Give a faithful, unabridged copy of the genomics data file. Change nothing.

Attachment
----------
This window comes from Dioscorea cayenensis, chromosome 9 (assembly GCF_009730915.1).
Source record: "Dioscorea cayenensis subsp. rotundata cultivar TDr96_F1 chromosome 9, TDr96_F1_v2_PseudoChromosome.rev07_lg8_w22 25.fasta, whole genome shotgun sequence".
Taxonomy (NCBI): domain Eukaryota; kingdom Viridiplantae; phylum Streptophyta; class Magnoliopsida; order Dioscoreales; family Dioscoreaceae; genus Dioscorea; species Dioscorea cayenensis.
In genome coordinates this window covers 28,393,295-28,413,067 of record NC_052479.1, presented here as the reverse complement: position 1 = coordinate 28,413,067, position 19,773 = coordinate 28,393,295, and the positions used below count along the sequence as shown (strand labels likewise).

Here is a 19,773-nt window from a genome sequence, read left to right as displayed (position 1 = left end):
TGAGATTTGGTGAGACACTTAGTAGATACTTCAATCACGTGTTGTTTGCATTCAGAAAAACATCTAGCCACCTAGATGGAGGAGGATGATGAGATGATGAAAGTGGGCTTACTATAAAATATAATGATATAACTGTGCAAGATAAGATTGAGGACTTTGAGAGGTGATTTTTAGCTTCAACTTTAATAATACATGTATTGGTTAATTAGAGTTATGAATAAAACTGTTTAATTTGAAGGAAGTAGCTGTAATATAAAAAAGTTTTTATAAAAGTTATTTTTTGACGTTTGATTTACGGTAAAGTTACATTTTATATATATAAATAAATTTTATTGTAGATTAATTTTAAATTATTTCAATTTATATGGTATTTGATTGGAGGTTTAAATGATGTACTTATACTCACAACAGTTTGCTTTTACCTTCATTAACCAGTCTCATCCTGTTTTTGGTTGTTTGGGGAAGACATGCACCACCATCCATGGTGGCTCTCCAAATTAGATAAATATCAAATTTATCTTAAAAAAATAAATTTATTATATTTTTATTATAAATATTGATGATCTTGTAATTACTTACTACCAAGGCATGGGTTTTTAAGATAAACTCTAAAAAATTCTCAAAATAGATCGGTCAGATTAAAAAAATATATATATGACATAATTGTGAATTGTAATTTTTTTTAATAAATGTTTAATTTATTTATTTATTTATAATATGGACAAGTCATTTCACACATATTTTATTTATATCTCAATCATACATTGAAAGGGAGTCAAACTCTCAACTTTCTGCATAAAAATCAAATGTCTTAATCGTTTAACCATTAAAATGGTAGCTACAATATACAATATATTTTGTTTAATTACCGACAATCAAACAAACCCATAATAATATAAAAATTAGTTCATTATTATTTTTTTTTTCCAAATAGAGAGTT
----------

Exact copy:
This window comes from Dioscorea cayenensis, chromosome 9 (assembly GCF_009730915.1).
Source record: "Dioscorea cayenensis subsp. rotundata cultivar TDr96_F1 chromosome 9, TDr96_F1_v2_PseudoChromosome.rev07_lg8_w22 25.fasta, whole genome shotgun sequence".
Taxonomy (NCBI): domain Eukaryota; kingdom Viridiplantae; phylum Streptophyta; class Magnoliopsida; order Dioscoreales; family Dioscoreaceae; genus Dioscorea; species Dioscorea cayenensis.
In genome coordinates this window covers 28,393,295-28,413,067 of record NC_052479.1, presented here as the reverse complement: position 1 = coordinate 28,413,067, position 19,773 = coordinate 28,393,295, and the positions used below count along the sequence as shown (strand labels likewise).

Here is a 19,773-nt window from a genome sequence, read left to right as displayed (position 1 = left end):
TGAGATTTGGTGAGACACTTAGTAGATACTTCAATCACGTGTTGTTTGCATTCAGAAAAACATCTAGCCACCTAGATGGAGGAGGATGATGAGATGATGAAAGTGGGCTTACTATAAAATATAATGATATAACTGTGCAAGATAAGATTGAGGACTTTGAGAGGTGATTTTTAGCTTCAACTTTAATAATACATGTATTGGTTAATTAGAGTTATGAATAAAACTGTTTAATTTGAAGGAAGTAGCTGTAATATAAAAAAGTTTTTATAAAAGTTATTTTTTGACGTTTGATTTACGGTAAAGTTACATTTTATATATATAAATAAATTTTATTGTAGATTAATTTTAAATTATTTCAATTTATATGGTATTTGATTGGAGGTTTAAATGATGTACTTATACTCACAACAGTTTGCTTTTACCTTCATTAACCAGTCTCATCCTGTTTTTGGTTGTTTGGGGAAGACATGCACCACCATCCATGGTGGCTCTCCAAATTAGATAAATATCAAATTTATCTTAAAAAAATAAATTTATTATATTTTTATTATAAATATTGATGATCTTGTAATTACTTACTACCAAGGCATGGGTTTTTAAGATAAACTCTAAAAAATTCTCAAAATAGATCGGTCAGATTAAAAAAATATATATATGACATAATTGTGAATTGTAATTTTTTTTAATAAATGTTTAATTTATTTATTTATTTATAATATGGACAAGTCATTTCACACATATTTTATTTATATCTCAATCATACATTGAAAGGGAGTCAAACTCTCAACTTTCTGCATAAAAATCAAATGTCTTAATCGTTTAACCATTAAAATGGTAGCTACAATATACAATATATTTTGTTTAATTACCGACAATCAAACAAACCCATAATAATATAAAAATTAGTTCATTATTATTTTTTTTTTCCAAATAGAGAGTT